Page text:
2. Facts: A paycheck from the United States to a federal employee was intercepted and fraudulently endorsed to J.C. Penney to buy merchandise. J.C. Penney endorsed the check over to Clearfield Trust, which acted as the collecting agent, and endorsed the check over for payment, guaranteeing all prior endorsments (the first of which was fraudulent). Upon failing to receive his paycheck, the federal employee notified his proper supervisors. However, the U.S. failed to notify Clearfield Trust for several months. A state law provided that if there was unreasonable delay in notification of the defendant, then the plaintiff would be barred from recovery on the endorsment guarantee.

3. Procedural Posture: The district court held that the state law applied and dismissed the action. The Court of Appeals reversed.

4. Issue: Whether state law should apply (under Erie) to a case involving the rights and duties of the United States on its commercial paper.

5. Holding: No.

6. Reasoning: Erie does not apply to this action. The rights and duties of the United States on commercial paper which it issues are governed by federal rather than local law. [These rights and duties are based in the Constitution and in Federal Statutes. Thus, the Rules of Decision Act (and Erie) does not apply because the state laws can not supersede the Constitution.]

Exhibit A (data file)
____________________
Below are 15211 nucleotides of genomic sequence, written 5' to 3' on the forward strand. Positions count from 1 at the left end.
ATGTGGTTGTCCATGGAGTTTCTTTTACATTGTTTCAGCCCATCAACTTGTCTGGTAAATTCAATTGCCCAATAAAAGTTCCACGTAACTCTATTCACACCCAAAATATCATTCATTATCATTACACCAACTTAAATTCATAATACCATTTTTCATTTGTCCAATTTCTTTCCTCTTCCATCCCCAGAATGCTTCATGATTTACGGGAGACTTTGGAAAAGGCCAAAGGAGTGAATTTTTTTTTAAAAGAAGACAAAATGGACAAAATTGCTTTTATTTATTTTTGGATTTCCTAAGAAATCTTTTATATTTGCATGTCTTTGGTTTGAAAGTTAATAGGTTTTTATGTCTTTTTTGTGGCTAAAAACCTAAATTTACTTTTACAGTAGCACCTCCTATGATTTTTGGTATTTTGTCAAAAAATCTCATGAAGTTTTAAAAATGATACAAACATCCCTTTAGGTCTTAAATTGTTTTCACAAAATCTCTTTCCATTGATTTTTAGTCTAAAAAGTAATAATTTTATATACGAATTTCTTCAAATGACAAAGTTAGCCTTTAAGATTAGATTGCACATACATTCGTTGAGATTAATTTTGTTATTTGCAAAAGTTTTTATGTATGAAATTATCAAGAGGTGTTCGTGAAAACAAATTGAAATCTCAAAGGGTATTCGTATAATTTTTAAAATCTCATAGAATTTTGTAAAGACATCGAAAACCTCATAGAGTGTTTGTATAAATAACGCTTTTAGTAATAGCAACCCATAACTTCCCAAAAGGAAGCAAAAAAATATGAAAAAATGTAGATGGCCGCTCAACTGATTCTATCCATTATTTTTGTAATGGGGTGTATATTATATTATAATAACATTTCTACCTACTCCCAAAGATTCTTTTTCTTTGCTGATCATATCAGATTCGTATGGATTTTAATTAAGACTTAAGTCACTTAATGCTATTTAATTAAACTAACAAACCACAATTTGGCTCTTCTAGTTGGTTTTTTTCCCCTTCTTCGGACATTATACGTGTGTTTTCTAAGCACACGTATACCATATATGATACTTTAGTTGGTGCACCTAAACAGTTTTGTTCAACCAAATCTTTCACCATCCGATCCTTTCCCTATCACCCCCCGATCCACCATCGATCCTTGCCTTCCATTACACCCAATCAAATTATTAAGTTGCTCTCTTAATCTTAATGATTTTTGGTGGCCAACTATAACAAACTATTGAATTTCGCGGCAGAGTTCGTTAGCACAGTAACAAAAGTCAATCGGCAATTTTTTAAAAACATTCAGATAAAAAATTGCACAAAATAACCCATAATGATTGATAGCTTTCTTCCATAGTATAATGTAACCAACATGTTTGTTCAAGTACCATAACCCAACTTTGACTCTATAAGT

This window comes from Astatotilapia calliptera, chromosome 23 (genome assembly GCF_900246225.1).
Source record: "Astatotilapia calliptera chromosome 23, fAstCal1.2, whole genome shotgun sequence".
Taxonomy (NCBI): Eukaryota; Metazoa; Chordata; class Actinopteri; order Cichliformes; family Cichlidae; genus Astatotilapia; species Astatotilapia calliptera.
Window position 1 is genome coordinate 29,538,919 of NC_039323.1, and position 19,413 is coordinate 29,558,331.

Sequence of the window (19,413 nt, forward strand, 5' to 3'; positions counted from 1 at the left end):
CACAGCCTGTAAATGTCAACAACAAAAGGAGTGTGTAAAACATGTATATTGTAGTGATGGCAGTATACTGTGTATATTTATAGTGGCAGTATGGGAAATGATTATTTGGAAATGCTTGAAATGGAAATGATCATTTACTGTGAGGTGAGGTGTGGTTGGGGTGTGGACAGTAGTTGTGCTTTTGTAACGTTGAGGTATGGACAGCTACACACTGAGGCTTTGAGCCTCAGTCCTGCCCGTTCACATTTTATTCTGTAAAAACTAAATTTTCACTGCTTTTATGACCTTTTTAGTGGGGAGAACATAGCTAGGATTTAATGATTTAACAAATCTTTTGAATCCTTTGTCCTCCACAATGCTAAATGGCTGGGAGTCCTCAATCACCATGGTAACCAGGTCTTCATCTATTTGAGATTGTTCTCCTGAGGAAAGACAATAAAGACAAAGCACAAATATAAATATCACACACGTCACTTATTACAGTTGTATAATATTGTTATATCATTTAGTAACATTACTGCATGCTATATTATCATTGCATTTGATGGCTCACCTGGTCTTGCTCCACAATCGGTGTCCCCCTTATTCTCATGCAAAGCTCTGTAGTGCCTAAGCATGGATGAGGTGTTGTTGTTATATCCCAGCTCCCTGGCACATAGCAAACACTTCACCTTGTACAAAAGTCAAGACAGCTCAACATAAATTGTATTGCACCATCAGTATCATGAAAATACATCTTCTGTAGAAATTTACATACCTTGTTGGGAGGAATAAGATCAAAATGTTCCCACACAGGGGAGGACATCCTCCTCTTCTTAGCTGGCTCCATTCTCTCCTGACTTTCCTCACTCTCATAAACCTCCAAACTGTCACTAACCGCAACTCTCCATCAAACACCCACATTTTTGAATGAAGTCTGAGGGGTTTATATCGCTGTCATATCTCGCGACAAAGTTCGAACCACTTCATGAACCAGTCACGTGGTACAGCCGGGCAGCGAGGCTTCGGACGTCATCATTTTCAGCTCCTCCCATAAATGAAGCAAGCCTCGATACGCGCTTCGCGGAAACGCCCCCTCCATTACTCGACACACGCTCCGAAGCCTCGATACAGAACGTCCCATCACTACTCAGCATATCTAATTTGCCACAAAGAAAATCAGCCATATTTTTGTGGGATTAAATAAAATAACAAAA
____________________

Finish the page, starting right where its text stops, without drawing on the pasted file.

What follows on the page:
** United States v. Kimball Foods, (1979)

2. Facts: Two competing liens existed on the same piece of property. One was held by the U.S., the other by a private party. State laws on competing liens priority would have favored the private lienholders in this case.

3. Procedural Posture: The U.S. brought an action under federal original jurisdiction under 1345 to recover the property from the private lienholders.

4. Issue: Whether state law should apply in determining the priority of competing liens on the same piece of property when one of the liens is owned by an agency of the federal government pursuant to the exercise of its federal (constitutionally or statutory-based) power.

5. Holding: Yes.

6. Reasoning: The court followed the reasoning of Clearfield Trust that the state had no independent power to determine the exercise of legitimate federal power by federal agencies. The Constitution and acts of Congress require that state law not infringe on federal power. Thus, federal common law must control. However, here the federal statute has not spoken to the issue of priority of liens. Since there is not a need for uniformity in this area, and since the local businessman plans his commercial activities based on state law, state law may be followed until Congress comes up with a better plan. The pre-existing state laws do not conflict with protection of federal interests, because Congress can change the federal common law to preempt the state law if desired.